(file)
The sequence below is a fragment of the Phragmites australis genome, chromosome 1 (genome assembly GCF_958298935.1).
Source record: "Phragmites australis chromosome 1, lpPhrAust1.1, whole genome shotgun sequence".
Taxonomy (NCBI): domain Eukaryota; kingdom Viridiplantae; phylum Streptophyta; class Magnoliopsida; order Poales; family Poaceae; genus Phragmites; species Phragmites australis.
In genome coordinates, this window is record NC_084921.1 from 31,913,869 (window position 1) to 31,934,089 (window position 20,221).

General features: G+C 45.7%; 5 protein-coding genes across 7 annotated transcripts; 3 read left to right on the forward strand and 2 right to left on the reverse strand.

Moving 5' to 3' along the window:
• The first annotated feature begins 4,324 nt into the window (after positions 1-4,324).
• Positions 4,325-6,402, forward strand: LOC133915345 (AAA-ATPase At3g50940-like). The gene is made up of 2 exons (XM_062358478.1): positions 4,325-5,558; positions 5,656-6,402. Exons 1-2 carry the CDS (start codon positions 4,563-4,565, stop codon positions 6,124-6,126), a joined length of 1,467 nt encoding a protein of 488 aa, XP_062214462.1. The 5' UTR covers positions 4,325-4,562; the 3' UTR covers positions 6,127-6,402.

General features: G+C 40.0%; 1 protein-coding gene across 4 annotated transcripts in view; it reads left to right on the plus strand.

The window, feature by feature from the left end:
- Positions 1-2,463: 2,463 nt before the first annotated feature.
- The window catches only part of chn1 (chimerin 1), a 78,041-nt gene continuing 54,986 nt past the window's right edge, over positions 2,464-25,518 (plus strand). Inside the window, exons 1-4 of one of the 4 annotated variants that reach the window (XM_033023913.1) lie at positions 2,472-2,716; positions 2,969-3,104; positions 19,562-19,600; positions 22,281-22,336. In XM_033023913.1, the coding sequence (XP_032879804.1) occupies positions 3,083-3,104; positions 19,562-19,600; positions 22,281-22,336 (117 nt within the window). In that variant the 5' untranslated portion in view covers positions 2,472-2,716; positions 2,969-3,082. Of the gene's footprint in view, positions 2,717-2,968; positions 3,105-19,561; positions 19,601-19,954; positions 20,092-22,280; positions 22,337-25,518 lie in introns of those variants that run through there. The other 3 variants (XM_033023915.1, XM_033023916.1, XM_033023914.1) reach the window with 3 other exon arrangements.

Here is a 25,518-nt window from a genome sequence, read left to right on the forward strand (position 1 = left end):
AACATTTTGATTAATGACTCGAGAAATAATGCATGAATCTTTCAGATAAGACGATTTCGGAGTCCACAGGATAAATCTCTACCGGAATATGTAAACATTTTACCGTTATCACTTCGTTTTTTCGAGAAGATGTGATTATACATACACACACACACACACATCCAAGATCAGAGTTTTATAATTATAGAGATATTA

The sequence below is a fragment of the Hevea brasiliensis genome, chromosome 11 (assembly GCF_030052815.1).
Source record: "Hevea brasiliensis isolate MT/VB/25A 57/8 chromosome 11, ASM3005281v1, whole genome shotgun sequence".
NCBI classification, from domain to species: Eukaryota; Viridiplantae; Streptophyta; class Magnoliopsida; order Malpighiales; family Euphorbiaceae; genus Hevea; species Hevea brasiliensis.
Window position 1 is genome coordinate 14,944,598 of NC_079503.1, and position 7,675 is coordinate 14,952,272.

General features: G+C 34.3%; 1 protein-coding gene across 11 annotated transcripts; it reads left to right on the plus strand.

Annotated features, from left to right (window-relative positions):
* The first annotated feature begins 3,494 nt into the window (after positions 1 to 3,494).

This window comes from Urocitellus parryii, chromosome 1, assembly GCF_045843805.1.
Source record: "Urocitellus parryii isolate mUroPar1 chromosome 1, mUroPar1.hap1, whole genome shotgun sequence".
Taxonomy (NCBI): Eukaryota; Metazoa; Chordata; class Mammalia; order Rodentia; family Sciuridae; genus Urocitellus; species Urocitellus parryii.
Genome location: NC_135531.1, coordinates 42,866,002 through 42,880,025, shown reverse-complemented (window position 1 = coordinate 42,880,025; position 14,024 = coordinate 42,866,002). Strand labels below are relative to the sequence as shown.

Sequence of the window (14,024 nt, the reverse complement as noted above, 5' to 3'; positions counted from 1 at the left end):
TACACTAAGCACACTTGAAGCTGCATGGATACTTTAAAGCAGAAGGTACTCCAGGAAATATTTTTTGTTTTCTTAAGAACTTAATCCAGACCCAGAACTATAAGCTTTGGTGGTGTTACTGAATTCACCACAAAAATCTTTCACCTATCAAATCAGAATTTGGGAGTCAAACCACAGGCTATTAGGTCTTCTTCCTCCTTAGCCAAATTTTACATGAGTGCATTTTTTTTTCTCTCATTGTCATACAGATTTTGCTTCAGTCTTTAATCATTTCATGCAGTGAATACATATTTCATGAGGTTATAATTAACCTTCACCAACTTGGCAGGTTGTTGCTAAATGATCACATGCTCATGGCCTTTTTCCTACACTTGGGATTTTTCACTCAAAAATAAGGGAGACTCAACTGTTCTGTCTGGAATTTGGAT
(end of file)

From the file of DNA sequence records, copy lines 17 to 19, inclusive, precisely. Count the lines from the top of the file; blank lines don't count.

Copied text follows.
NCBI classification, from domain to species: Eukaryota; Viridiplantae; Streptophyta; class Magnoliopsida; order Malpighiales; family Euphorbiaceae; genus Hevea; species Hevea brasiliensis.
Window position 1 is genome coordinate 14,944,598 of NC_079503.1, and position 7,675 is coordinate 14,952,272.

General features: G+C 34.3%; 1 protein-coding gene across 11 annotated transcripts; it reads left to right on the plus strand.